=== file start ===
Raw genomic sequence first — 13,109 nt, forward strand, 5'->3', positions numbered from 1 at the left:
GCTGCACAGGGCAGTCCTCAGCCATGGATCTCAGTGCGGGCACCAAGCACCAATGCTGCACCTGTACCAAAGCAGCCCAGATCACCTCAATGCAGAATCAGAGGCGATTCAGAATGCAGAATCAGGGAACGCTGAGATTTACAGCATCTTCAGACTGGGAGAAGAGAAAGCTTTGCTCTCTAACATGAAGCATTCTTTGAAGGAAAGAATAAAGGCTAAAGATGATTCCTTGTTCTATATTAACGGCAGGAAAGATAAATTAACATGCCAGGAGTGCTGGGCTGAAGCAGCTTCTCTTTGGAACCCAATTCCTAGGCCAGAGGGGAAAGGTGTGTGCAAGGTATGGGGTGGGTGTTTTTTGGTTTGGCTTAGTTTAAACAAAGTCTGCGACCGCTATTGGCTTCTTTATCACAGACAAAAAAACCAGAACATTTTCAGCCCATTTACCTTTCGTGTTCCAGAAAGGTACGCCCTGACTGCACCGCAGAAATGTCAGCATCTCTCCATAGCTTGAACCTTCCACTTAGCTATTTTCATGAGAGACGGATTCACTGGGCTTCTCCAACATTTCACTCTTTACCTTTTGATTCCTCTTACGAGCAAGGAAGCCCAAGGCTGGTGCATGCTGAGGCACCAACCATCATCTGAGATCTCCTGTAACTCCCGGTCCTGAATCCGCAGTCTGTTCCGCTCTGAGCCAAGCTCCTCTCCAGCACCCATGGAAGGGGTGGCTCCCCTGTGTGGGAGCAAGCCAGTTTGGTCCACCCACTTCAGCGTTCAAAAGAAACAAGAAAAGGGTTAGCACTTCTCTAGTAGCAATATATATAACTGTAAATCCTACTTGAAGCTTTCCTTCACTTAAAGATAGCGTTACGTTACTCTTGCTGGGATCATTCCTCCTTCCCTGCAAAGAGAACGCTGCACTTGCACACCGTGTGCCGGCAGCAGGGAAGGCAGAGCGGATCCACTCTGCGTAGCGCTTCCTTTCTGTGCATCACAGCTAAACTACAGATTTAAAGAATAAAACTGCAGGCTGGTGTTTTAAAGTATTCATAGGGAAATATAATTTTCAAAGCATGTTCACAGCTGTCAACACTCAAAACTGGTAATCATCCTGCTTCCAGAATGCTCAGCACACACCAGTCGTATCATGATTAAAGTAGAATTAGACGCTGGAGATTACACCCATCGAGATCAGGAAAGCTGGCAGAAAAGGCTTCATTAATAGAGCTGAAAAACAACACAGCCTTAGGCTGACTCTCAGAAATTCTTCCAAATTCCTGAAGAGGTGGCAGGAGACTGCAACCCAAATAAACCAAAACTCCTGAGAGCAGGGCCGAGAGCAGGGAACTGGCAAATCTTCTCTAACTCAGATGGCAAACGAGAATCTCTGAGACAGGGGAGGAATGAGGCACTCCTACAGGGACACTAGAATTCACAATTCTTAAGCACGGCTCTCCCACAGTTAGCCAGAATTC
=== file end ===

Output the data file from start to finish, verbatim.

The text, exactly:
Raw genomic sequence first — 13,109 nt, forward strand, 5'->3', positions numbered from 1 at the left:
GCTGCACAGGGCAGTCCTCAGCCATGGATCTCAGTGCGGGCACCAAGCACCAATGCTGCACCTGTACCAAAGCAGCCCAGATCACCTCAATGCAGAATCAGAGGCGATTCAGAATGCAGAATCAGGGAACGCTGAGATTTACAGCATCTTCAGACTGGGAGAAGAGAAAGCTTTGCTCTCTAACATGAAGCATTCTTTGAAGGAAAGAATAAAGGCTAAAGATGATTCCTTGTTCTATATTAACGGCAGGAAAGATAAATTAACATGCCAGGAGTGCTGGGCTGAAGCAGCTTCTCTTTGGAACCCAATTCCTAGGCCAGAGGGGAAAGGTGTGTGCAAGGTATGGGGTGGGTGTTTTTTGGTTTGGCTTAGTTTAAACAAAGTCTGCGACCGCTATTGGCTTCTTTATCACAGACAAAAAAACCAGAACATTTTCAGCCCATTTACCTTTCGTGTTCCAGAAAGGTACGCCCTGACTGCACCGCAGAAATGTCAGCATCTCTCCATAGCTTGAACCTTCCACTTAGCTATTTTCATGAGAGACGGATTCACTGGGCTTCTCCAACATTTCACTCTTTACCTTTTGATTCCTCTTACGAGCAAGGAAGCCCAAGGCTGGTGCATGCTGAGGCACCAACCATCATCTGAGATCTCCTGTAACTCCCGGTCCTGAATCCGCAGTCTGTTCCGCTCTGAGCCAAGCTCCTCTCCAGCACCCATGGAAGGGGTGGCTCCCCTGTGTGGGAGCAAGCCAGTTTGGTCCACCCACTTCAGCGTTCAAAAGAAACAAGAAAAGGGTTAGCACTTCTCTAGTAGCAATATATATAACTGTAAATCCTACTTGAAGCTTTCCTTCACTTAAAGATAGCGTTACGTTACTCTTGCTGGGATCATTCCTCCTTCCCTGCAAAGAGAACGCTGCACTTGCACACCGTGTGCCGGCAGCAGGGAAGGCAGAGCGGATCCACTCTGCGTAGCGCTTCCTTTCTGTGCATCACAGCTAAACTACAGATTTAAAGAATAAAACTGCAGGCTGGTGTTTTAAAGTATTCATAGGGAAATATAATTTTCAAAGCATGTTCACAGCTGTCAACACTCAAAACTGGTAATCATCCTGCTTCCAGAATGCTCAGCACACACCAGTCGTATCATGATTAAAGTAGAATTAGACGCTGGAGATTACACCCATCGAGATCAGGAAAGCTGGCAGAAAAGGCTTCATTAATAGAGCTGAAAAACAACACAGCCTTAGGCTGACTCTCAGAAATTCTTCCAAATTCCTGAAGAGGTGGCAGGAGACTGCAACCCAAATAAACCAAAACTCCTGAGAGCAGGGCCGAGAGCAGGGAACTGGCAAATCTTCTCTAACTCAGATGGCAAACGAGAATCTCTGAGACAGGGGAGGAATGAGGCACTCCTACAGGGACACTAGAATTCACAATTCTTAAGCACGGCTCTCCCACAGTTAGCCAGAATTC